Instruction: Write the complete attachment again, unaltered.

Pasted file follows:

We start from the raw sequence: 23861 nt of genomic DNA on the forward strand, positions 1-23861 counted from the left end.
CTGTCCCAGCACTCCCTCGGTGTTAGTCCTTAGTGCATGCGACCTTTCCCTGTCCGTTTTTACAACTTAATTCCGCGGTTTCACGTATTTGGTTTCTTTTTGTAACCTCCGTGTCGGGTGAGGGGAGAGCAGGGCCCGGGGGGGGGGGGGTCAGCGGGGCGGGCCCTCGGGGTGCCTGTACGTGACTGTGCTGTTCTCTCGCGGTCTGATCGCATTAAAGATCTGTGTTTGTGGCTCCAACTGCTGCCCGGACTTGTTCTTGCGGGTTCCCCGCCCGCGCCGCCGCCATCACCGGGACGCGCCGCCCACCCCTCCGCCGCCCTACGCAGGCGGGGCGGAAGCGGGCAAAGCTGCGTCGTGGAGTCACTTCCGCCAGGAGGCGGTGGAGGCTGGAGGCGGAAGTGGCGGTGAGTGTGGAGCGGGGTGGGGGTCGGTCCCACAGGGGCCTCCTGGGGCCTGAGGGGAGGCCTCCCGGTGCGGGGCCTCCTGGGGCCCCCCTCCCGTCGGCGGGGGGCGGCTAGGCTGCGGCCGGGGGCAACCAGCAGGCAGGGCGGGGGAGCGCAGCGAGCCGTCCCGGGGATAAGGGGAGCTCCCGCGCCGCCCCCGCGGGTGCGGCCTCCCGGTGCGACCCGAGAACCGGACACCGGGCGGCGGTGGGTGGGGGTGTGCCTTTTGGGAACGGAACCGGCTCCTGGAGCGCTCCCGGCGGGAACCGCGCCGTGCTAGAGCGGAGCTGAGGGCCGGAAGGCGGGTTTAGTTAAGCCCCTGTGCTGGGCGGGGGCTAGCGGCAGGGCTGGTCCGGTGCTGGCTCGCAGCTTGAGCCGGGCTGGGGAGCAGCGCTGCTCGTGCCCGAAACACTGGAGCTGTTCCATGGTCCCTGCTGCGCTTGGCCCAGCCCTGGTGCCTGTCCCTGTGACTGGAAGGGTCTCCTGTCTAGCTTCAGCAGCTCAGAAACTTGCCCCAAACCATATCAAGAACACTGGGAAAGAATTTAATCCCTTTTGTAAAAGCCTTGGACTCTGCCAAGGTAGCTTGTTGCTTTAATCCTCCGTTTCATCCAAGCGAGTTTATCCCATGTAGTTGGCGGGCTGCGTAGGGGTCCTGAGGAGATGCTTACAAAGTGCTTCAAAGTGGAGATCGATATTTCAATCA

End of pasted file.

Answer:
We start from the raw sequence: 23861 nt of genomic DNA on the forward strand, positions 1-23861 counted from the left end.
CTGTCCCAGCACTCCCTCGGTGTTAGTCCTTAGTGCATGCGACCTTTCCCTGTCCGTTTTTACAACTTAATTCCGCGGTTTCACGTATTTGGTTTCTTTTTGTAACCTCCGTGTCGGGTGAGGGGAGAGCAGGGCCCGGGGGGGGGGGGGTCAGCGGGGCGGGCCCTCGGGGTGCCTGTACGTGACTGTGCTGTTCTCTCGCGGTCTGATCGCATTAAAGATCTGTGTTTGTGGCTCCAACTGCTGCCCGGACTTGTTCTTGCGGGTTCCCCGCCCGCGCCGCCGCCATCACCGGGACGCGCCGCCCACCCCTCCGCCGCCCTACGCAGGCGGGGCGGAAGCGGGCAAAGCTGCGTCGTGGAGTCACTTCCGCCAGGAGGCGGTGGAGGCTGGAGGCGGAAGTGGCGGTGAGTGTGGAGCGGGGTGGGGGTCGGTCCCACAGGGGCCTCCTGGGGCCTGAGGGGAGGCCTCCCGGTGCGGGGCCTCCTGGGGCCCCCCTCCCGTCGGCGGGGGGCGGCTAGGCTGCGGCCGGGGGCAACCAGCAGGCAGGGCGGGGGAGCGCAGCGAGCCGTCCCGGGGATAAGGGGAGCTCCCGCGCCGCCCCCGCGGGTGCGGCCTCCCGGTGCGACCCGAGAACCGGACACCGGGCGGCGGTGGGTGGGGGTGTGCCTTTTGGGAACGGAACCGGCTCCTGGAGCGCTCCCGGCGGGAACCGCGCCGTGCTAGAGCGGAGCTGAGGGCCGGAAGGCGGGTTTAGTTAAGCCCCTGTGCTGGGCGGGGGCTAGCGGCAGGGCTGGTCCGGTGCTGGCTCGCAGCTTGAGCCGGGCTGGGGAGCAGCGCTGCTCGTGCCCGAAACACTGGAGCTGTTCCATGGTCCCTGCTGCGCTTGGCCCAGCCCTGGTGCCTGTCCCTGTGACTGGAAGGGTCTCCTGTCTAGCTTCAGCAGCTCAGAAACTTGCCCCAAACCATATCAAGAACACTGGGAAAGAATTTAATCCCTTTTGTAAAAGCCTTGGACTCTGCCAAGGTAGCTTGTTGCTTTAATCCTCCGTTTCATCCAAGCGAGTTTATCCCATGTAGTTGGCGGGCTGCGTAGGGGTCCTGAGGAGATGCTTACAAAGTGCTTCAAAGTGGAGATCGATATTTCAATCA